"After one of my first series on The Cricket Show, I didn't get any work, and I didn't know where to go to find work," she remembers. "So I went and asked someone at MediaWorks if I could come and learn the ropes. That led me to doing some news reading, and because I did speech and drama and elocution and those sorts of things at school, I never had much of a problem, and really enjoyed it."
Then come a phone call that triggered her move into radio, where she co-hosted a show on Hauraki with Matt Heath and Jeremy Wells for two years. Her drive to delve into journalism brought her to her current role as a presenter for NZ Herald Focus, which has given her a crash course in the rigours of online news.
"You do have those stressful times as you've got a certain amount of stories you need to get out day to day for Focus, and when people don't turn up, you just think, 'well, what else can I do?' It's the way the world works now – people want their information yesterday and you need to make sure you get it out there as quickly and succinctly as possible. At the beginning I wasn't sure I would like the pace, but you definitely learn as you go."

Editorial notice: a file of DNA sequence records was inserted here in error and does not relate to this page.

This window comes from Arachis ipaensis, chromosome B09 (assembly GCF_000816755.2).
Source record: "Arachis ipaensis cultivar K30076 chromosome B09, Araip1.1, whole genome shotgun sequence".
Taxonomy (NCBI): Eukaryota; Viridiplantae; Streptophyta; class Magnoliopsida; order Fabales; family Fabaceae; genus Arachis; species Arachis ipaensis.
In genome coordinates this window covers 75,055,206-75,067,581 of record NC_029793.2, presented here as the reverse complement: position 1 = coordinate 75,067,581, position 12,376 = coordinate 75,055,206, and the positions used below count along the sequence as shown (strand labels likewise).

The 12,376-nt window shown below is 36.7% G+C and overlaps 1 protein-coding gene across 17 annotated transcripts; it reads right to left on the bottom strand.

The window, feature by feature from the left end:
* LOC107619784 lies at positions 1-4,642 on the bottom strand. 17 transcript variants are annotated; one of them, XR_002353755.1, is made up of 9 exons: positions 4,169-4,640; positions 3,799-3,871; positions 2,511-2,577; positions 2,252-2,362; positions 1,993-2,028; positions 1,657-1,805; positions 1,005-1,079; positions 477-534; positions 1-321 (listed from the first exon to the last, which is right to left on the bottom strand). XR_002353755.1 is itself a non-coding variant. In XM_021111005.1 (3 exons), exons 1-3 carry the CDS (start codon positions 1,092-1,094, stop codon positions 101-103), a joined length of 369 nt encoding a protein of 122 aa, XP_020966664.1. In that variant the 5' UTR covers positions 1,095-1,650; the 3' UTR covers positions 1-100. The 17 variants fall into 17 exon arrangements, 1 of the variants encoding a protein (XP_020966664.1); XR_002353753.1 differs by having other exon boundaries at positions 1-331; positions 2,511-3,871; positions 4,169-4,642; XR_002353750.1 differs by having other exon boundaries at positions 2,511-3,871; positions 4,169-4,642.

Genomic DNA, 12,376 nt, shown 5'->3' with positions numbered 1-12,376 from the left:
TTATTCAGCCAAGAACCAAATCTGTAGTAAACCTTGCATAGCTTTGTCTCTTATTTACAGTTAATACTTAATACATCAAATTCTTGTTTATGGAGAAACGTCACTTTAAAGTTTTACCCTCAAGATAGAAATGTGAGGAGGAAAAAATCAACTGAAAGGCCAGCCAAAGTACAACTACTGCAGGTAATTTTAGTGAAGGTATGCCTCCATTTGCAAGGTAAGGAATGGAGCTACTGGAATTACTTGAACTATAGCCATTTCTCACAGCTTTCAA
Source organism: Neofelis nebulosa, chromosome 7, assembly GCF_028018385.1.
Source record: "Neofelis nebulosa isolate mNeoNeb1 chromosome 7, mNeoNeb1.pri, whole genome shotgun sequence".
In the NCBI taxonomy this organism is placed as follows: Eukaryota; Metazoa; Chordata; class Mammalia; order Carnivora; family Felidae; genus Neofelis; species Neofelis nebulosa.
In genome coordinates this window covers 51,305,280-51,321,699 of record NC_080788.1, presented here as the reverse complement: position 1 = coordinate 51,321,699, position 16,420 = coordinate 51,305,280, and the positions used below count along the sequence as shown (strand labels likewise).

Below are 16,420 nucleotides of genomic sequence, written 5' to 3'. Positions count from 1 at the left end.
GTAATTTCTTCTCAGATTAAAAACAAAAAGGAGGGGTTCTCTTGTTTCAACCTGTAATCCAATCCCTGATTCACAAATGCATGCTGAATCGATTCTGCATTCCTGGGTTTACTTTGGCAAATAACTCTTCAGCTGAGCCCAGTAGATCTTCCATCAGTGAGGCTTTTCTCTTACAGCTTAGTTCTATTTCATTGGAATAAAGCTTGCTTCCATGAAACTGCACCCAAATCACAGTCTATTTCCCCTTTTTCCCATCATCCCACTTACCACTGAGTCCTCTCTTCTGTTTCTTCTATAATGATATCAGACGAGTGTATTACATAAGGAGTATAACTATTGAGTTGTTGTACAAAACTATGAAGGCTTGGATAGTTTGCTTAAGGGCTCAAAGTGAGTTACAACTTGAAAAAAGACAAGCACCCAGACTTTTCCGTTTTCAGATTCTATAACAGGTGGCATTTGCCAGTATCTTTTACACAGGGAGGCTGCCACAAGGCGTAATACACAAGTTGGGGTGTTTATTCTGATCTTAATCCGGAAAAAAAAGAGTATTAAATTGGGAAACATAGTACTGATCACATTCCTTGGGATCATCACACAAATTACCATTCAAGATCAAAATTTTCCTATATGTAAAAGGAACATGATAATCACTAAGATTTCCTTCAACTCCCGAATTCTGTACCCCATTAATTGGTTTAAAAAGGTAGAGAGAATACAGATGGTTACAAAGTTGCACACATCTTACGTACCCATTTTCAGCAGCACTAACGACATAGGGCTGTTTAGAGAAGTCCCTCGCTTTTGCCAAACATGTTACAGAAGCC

In the rapidly moving world of media, she may have built a CV that many aspiring broadcasters would be envious of, but there's always been a key career goal that's eluded her – until now. Acting, whether it's the theatre or the screen, is where a large chunk of her heart is.
"I studied performing arts at Unitec in Auckland. I always wanted to be an actress," she says. "I never went to broad-casting school, I just sort of fell into that in a funny sort of way. I got asked to do a kids' sports show on Saturday mornings, and from there I was asked to audition for The Cricket Show. I've just kept going with it, while trying to act on the side."
The recent role on Three's Westside has helped her add the much-wanted acting string to her bow, and she says being able to dabble in both broadcasting and the silver screen is a career dream come true.
"I thought I'd be an actress in the West End by now, so things have taken a slight turn. But I did get to Westside – not the West End – so that's pretty close! Theatre is my favourite; I like entertaining a crowd. Acting for me always feeds my soul, but you have to pay the bills as well. I love my broadcasting and I love acting, so it's nice to be able to do both."
Her role in the TV drama, set to air in mid-July, meant a whirlwind few days of filming amid an already packed schedule, but Laura felt right at home being on set.
"I actually didn't get the role I auditioned for, but they offered me this other role as Wendy, a nosy neighbour, which I thought, 'I can definitely do,'" she laughs. "The cast are so cool, it was awesome. I'd really like to be able to do more acting. I loved every minute of it."
Taking centre stage right now though is the couple's biggest project to date – their baby girl due in September.